For many women, contraception is an essential, life-improving medical development whether it is used to avoid unwanted pregnancy, reduce the heaviness and painfulness of periods, or for another one of its many varied purposes. But for many, the form of which contraceptive method they should actually use is still something of a mystery. Here we look at three of the most common types of contraception to help you work out which form best suits you and your specific needs.
Why take contraception?Contraception comes in a wide variety of forms: it can be injected, taken orally, and even implanted. This variation, while incredibly beneficial in helping women to find the form of contraception that best suits them, can also be overwhelming. For instance, if you simply google the phrase “What form of contraception best suits me?” you are then faced with over 4,000,000 results and if you then click on the NHS website, you will then find details about 14 different types of contraception. While not all of these contraceptive methods serve the same purpose, for example, condoms do nothing to help alleviate chronic period pain, the plethora of choices and the enormity of both useful and also inaccurate information shared online can make the choice of if and what contraption to use incredibly difficult.
The Development of Contraception
While contraception may seem to many as a relatively recent phenomenon, with the current most popular form of birth control, the combined contraceptive pill, only developed in the 1950s, forms of contraception date back to well beyond the 20th century. For instance, ‘natural’ birth control methods including honey and eucalyptus have been identified amongst ancient Egyptian papyrus writings. Birth control has remained a hot topic yet largely under the control of the control of men. Birth control methods were almost exclusively used to prevent pregnancy with not much thought or concern for period pain, bad acne, heavy bleeding etc. With such a male focus birth control made very little progress since the 1960s despite the significant side effects still associated with the combined pill. It is for this reason that women are growing increasingly dissatisfied with the contraceptive options available to them and pill usage is declining. At FabLittleBag, we believe more research, more funding and more openness are essential for future progression to be made in relation to women’s contraceptive access and options.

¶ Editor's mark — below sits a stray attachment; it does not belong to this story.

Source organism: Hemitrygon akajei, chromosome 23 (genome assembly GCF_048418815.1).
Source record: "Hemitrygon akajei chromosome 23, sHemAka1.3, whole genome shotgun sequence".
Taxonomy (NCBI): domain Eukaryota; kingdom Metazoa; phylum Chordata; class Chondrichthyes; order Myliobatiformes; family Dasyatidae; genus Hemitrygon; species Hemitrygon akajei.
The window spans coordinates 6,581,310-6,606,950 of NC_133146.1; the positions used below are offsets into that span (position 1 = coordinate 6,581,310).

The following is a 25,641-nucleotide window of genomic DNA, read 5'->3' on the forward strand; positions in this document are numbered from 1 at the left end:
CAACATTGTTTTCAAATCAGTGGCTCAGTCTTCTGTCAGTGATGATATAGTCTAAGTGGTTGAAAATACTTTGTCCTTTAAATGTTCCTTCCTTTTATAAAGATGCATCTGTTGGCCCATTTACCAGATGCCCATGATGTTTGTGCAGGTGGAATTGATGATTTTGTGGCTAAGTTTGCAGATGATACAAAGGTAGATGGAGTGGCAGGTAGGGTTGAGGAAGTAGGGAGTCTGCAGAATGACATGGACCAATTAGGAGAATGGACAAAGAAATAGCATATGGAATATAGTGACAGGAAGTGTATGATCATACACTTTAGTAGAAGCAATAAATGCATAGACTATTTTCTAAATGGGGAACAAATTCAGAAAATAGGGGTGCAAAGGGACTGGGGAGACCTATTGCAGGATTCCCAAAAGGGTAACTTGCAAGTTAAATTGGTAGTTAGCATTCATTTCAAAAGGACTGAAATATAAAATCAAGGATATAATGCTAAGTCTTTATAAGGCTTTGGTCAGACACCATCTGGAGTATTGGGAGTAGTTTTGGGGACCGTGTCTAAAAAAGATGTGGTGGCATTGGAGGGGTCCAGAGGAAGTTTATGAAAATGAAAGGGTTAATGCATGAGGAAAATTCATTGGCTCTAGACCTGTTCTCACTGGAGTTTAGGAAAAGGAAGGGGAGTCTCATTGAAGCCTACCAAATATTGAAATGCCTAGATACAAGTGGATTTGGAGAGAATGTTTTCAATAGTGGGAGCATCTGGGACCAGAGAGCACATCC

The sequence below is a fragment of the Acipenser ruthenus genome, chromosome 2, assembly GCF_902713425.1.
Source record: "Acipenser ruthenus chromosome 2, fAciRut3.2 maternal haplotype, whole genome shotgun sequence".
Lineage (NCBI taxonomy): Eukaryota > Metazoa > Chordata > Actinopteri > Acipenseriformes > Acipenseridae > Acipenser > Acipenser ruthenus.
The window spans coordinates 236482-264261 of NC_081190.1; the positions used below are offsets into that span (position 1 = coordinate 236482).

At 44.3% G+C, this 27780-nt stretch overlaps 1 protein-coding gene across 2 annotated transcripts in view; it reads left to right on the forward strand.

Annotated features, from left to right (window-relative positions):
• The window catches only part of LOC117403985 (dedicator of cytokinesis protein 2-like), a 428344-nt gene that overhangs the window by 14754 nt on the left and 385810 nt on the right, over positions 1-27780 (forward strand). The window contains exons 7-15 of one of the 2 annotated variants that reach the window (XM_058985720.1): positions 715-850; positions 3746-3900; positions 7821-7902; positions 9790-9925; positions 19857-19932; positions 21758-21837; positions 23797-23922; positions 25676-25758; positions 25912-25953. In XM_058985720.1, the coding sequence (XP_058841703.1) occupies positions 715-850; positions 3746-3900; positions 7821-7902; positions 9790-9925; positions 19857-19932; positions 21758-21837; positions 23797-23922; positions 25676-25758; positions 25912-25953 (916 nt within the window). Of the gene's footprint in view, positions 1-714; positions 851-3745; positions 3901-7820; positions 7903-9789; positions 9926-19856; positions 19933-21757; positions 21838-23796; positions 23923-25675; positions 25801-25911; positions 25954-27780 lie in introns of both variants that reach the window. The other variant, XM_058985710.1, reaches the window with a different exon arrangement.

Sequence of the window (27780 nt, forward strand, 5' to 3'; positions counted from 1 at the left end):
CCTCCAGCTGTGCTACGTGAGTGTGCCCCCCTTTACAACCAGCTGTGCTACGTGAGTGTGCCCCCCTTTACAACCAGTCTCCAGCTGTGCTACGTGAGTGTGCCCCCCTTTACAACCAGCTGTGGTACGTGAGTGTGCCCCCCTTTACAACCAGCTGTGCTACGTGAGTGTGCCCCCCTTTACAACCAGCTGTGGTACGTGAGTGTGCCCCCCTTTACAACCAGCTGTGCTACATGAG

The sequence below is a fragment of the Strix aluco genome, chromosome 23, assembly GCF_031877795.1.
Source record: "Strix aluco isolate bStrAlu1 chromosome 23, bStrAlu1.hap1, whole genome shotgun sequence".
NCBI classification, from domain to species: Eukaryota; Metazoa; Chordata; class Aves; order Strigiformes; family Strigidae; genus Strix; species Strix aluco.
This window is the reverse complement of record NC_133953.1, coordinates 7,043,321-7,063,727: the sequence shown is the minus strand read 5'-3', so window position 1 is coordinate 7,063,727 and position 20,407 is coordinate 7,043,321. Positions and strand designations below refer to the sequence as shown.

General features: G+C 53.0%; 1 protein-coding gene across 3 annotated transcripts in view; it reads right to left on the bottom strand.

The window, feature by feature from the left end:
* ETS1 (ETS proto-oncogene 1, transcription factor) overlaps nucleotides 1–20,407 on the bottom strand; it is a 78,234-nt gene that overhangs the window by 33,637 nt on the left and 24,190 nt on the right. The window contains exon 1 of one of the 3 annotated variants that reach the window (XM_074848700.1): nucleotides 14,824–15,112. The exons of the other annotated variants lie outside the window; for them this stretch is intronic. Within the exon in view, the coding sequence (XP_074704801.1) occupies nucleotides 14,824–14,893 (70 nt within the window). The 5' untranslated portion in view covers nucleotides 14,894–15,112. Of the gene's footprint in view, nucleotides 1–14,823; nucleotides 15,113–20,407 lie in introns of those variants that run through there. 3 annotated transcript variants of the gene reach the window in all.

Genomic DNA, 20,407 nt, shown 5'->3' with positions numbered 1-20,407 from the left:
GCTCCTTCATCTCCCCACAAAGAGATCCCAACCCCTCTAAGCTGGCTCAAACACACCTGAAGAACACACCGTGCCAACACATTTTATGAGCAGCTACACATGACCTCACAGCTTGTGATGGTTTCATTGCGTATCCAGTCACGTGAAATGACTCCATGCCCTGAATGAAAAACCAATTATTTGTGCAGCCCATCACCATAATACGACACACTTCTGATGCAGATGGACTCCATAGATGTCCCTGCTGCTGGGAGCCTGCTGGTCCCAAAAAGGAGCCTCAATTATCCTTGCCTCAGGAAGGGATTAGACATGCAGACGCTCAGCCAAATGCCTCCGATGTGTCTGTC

What do different forms of contraception actually do?
There is more than just one type of contraceptive pill. The most commonly taken option is the combined pill. This is taken every single day and is useful both for preventing pregnancies (if taken correctly, it has over 99% effectiveness) and also in regulating periods, both in terms of their intensity and frequency. It’s a popular option for those who experience particularly heavy menstrual cycles or have painful symptoms both during their period and before. Often, the pill is taken for 21 days followed by a week off to allow for a period to occur, although this is not always the case. The way the pill works is by releasing the hormones oestrogen and progesterone, which women naturally produce anyway. As a result, the ovaries do not produce an egg as they normally would roughly every month. Additionally, the mucus of the neck of the womb also becomes thicker, while the lining of the womb thins thus making it harder for sperm to reach an egg and for a fertilised egg to settle.
Additionally, there is also the mini pill, or progesterone-only pill (POP). Similarly to the combined pill, this option is taken every day, but due to the shorter time in which the POP is active, it must be taken at roughly the same time every day. And so, although women taking the POP don’t have to be prepared for the potential surprise arrival of their period by always carrying items like tampons and sanitary bags, they do still have to be keenly alert as to when exactly they last took the pill. Unlike the combined pill, not all POPS stop the production of eggs, but they do thicken the mucus at the neck of the womb and thin the lining of the uterus.